Last week I had a new goal to improve by 1% every day. Not in an actually measurable way, but to make small, incremental steps toward bigger goals. I had two things that I wanted to do every day last week, and this week would have two more things that were a step up of last weeks things.
I made it 3 days.
Then I got sucked into a whirlwind of anxiety and PTSD symptoms, and totally forgot I was even doing this.
I’m not even the least bit disappointed or discouraged about it, I’m simply going to try again. So this week is 10 kettlebell lifts every day and one little bit of design work every day.
I wear a Fitbit to track my sleep and heart rate. I pay a little attention to steps and exercise, but gone is my compulsive goal-meeting to satisfy the little vibrating band on my arm. I was thinking about giving it up for a bit in an effort to listen to my body rather than a wearable tech device, and I still might, but I just learned about Heart Rate Variability (HRV) and how it can serve as an indicator of symptoms for people who experience PTSD. Per the people at Harvard:
HRV is simply a measure of the variation in time between each heartbeat. This variation is controlled by a primitive part of the nervous system called the autonomic nervous system (ANS). It works regardless of our desire and regulates, among other things, our heart rate, blood pressure, breathing, and digestion. The ANS is subdivided into two large components, the sympathetic and the parasympathetic nervous system, also known as the fight-or-flight mechanism and the relaxation response… HRV is an interesting and noninvasive way to identify these ANS imbalances. If a person’s system is in more of a fight-or-flight mode, the variation between subsequent heartbeats is low. If one is in a more relaxed state, the variation between beats is high. In other words, the healthier the ANS the faster you are able to switch gears, showing more resilience and flexibility. Over the past few decades, research has shown a relationship between low HRV and worsening depression or anxiety. A low HRV is even associated with an increased risk of death and cardiovascular disease. Read the full article here
This feels like such good news to me. It doesn’t change the importance of listening to my body, it gives me another way to listen! After a lot of research last night and this morning I ordered a heart rate monitor that can read HRV so that I can try this out. Not only can this help me understand what I’m experiencing, I can take action on that information. There are a variety of ways to improve HRV, even in the short term, for people who experience PTSD, including yoga, meditation, marathon running (not likely for me, but glad to know it’s an option!), focused breathing and other techniques that engaged the parasympathetic nervous system.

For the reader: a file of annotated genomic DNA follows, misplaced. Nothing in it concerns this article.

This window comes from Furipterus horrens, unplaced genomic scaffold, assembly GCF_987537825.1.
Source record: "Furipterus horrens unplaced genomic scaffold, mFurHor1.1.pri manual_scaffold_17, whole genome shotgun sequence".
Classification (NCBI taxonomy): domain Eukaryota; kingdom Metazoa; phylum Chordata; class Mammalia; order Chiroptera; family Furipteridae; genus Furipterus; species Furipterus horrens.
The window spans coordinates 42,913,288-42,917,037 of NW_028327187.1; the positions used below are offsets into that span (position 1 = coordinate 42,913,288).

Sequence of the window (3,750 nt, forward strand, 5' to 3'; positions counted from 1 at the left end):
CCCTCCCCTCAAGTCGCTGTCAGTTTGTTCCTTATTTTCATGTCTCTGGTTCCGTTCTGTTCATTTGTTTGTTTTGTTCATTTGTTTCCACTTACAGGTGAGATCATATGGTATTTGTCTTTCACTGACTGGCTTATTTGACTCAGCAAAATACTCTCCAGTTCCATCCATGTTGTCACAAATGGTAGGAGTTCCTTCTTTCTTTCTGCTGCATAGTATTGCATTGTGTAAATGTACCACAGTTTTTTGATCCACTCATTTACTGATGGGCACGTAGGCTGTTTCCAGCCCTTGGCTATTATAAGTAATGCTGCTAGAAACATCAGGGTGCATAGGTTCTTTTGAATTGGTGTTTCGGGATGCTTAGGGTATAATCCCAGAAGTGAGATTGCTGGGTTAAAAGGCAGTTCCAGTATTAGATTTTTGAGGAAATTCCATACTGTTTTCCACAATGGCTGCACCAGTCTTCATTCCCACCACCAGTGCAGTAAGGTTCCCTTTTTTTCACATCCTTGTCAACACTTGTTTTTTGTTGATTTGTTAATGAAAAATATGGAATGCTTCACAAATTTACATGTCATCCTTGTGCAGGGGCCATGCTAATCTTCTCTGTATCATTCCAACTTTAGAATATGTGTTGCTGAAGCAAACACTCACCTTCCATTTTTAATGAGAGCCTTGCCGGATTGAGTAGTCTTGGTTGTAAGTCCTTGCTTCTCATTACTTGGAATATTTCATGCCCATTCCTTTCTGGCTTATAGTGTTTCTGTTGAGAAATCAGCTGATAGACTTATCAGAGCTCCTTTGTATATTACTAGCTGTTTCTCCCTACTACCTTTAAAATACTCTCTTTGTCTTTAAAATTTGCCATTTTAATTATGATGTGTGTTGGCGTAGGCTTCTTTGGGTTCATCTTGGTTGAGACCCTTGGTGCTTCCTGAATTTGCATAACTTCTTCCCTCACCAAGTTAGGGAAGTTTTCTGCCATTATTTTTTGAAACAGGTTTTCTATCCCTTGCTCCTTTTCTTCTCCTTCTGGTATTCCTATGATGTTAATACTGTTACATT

I’ve been listening to The Body Keeps The Score, and as technical as it sometimes is and as difficult as it can be to listen to, the information on managing PTSD symptoms has been really helpful to me, and I’m looking forward to trying out HRV monitoring for myself.
The trauma freefall does seem to have finally come to an end. I don’t have the feeling that I’m still crashing through layers, and taking it easy for a few days seems to have helped get me upright. Yesterday wasn’t easy, it was a packed workday with a lot of forward motion (which was gratifying), and on stressful days I have a lot of anxiety when I go to bed, I’ve noticed. However, things are starting to feel a bit less impossible, and I am now aware of the need to take small steps toward a goal in order for my brain to begin to understand that I am capable of doing it.
My brain tells me I am not capable of SO MANY THINGS.
No matter how many Body Boss sponsored posts I see on social media, my brain tells me that I cannot be that fit. I don’t mean the abs and size 00 shorts, I mean just being able to complete the exercises. So rather than taking steps to be able to do all of that (which I know I can because I was in great shape 5 years ago and have no medical reason to prevent me from working back up to that level), my brain just says I can’t and that’s it.
I thought that meant that I either needed to hire a trainer and push myself through a sudden and intense workout regimen. Nope. Start meditating daily. Do yoga a few times a week. Go for walks.
Because even though those are not things that will get me to my fitness goals, those are the things that will get me to my fitness goals. Those very things. Because those are things I can do, and am not doing now, and making the little changes to start to do them and staying with the discomfort of doing them will teach my brain that yes, I am capable.